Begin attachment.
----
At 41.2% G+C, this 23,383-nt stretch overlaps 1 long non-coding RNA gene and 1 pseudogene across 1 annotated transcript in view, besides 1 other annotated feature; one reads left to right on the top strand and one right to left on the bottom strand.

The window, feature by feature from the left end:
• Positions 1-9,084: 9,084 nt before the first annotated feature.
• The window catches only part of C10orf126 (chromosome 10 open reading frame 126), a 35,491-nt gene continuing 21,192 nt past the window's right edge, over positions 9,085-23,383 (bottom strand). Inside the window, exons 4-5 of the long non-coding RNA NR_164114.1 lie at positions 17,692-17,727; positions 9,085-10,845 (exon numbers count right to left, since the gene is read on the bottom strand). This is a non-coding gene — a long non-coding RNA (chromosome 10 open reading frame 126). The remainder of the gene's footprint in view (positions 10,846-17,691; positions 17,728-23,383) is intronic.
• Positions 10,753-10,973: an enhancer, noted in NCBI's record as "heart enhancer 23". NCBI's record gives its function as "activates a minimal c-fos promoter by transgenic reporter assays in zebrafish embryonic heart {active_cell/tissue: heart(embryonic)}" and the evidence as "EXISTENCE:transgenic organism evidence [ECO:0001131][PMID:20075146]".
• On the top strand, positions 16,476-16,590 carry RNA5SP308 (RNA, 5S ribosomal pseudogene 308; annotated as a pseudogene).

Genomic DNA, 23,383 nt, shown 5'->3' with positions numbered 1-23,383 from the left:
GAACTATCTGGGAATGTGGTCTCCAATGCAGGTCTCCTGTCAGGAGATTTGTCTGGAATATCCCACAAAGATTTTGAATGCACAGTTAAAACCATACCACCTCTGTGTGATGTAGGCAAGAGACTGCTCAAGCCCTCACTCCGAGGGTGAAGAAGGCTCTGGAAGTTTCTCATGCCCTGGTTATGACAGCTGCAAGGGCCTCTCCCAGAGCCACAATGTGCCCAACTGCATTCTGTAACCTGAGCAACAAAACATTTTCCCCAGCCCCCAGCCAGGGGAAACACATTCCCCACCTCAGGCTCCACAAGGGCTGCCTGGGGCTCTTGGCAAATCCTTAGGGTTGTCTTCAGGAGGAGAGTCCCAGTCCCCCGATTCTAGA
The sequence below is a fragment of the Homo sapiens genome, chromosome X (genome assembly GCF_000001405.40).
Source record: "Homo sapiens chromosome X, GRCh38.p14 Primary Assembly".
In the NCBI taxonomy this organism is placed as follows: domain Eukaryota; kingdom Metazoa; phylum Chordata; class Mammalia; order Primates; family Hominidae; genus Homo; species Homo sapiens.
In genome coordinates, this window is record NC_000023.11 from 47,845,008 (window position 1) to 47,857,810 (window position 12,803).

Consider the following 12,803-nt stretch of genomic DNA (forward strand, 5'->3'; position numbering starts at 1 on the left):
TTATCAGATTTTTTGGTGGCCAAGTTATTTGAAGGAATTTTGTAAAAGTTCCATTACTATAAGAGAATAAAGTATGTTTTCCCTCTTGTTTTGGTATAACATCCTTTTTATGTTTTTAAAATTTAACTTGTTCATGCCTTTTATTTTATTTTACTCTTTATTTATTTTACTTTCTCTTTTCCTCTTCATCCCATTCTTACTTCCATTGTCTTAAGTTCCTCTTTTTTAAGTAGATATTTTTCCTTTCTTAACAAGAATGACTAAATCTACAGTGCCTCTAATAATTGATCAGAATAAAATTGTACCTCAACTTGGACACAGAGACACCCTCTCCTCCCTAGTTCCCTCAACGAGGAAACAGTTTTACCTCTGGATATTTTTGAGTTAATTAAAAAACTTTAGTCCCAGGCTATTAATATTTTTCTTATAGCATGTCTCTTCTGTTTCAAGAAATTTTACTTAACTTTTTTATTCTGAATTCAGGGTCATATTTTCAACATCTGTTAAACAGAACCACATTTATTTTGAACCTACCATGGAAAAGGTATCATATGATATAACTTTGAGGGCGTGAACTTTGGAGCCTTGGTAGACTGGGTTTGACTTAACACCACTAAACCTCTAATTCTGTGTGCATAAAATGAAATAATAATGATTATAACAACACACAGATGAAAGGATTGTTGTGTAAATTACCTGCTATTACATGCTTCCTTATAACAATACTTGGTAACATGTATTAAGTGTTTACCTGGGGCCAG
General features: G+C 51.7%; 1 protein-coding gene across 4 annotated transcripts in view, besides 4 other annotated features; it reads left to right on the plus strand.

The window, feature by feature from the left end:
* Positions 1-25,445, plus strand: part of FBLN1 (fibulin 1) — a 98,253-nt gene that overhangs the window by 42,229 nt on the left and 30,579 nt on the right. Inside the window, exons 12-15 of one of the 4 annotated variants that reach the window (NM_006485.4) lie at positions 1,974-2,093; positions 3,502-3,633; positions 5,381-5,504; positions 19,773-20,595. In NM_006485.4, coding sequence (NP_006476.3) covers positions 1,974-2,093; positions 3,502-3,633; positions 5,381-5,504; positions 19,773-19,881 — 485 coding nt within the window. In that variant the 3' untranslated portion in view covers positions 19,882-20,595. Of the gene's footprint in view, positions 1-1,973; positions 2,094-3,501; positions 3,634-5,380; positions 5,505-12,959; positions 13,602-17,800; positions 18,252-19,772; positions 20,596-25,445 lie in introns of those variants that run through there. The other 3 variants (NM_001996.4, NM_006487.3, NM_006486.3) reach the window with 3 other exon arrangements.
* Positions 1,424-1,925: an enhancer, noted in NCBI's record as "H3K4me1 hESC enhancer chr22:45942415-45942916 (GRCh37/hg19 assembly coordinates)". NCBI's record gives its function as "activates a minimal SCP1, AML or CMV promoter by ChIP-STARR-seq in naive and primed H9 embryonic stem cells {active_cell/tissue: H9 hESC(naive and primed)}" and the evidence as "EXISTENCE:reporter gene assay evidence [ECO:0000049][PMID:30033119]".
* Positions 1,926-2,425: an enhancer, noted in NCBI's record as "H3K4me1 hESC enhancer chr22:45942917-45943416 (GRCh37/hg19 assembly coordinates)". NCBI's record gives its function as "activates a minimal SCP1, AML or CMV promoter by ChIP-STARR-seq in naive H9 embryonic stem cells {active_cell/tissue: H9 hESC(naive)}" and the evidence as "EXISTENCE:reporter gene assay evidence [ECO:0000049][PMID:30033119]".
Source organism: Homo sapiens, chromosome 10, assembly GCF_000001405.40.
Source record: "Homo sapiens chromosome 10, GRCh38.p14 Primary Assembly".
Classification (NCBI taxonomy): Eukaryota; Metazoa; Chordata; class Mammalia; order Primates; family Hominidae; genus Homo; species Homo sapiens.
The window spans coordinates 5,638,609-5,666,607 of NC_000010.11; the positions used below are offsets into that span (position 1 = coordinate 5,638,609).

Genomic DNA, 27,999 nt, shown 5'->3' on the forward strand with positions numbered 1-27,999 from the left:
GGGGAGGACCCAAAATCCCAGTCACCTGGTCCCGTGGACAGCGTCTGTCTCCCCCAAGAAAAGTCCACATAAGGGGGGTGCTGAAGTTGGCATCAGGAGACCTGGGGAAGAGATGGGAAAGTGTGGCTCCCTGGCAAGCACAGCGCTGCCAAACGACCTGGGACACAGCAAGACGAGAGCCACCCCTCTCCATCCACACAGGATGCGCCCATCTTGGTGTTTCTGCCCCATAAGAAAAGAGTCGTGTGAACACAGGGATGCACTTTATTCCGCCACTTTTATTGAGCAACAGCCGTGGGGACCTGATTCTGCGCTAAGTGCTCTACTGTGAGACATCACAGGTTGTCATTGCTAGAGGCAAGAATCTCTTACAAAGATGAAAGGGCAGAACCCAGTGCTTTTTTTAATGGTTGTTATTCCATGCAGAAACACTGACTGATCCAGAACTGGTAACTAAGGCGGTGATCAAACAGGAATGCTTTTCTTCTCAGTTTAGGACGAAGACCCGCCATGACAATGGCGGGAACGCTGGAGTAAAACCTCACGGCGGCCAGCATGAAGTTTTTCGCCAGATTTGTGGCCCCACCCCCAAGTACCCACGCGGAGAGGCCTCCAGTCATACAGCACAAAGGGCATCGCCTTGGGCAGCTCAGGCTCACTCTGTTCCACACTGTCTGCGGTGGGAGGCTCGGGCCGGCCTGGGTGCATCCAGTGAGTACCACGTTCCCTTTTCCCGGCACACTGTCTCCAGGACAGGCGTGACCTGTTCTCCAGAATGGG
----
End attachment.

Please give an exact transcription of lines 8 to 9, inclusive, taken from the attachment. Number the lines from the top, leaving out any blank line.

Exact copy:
GAACTATCTGGGAATGTGGTCTCCAATGCAGGTCTCCTGTCAGGAGATTTGTCTGGAATATCCCACAAAGATTTTGAATGCACAGTTAAAACCATACCACCTCTGTGTGATGTAGGCAAGAGACTGCTCAAGCCCTCACTCCGAGGGTGAAGAAGGCTCTGGAAGTTTCTCATGCCCTGGTTATGACAGCTGCAAGGGCCTCTCCCAGAGCCACAATGTGCCCAACTGCATTCTGTAACCTGAGCAACAAAACATTTTCCCCAGCCCCCAGCCAGGGGAAACACATTCCCCACCTCAGGCTCCACAAGGGCTGCCTGGGGCTCTTGGCAAATCCTTAGGGTTGTCTTCAGGAGGAGAGTCCCAGTCCCCCGATTCTAGA
The sequence below is a fragment of the Homo sapiens genome, chromosome X (genome assembly GCF_000001405.40).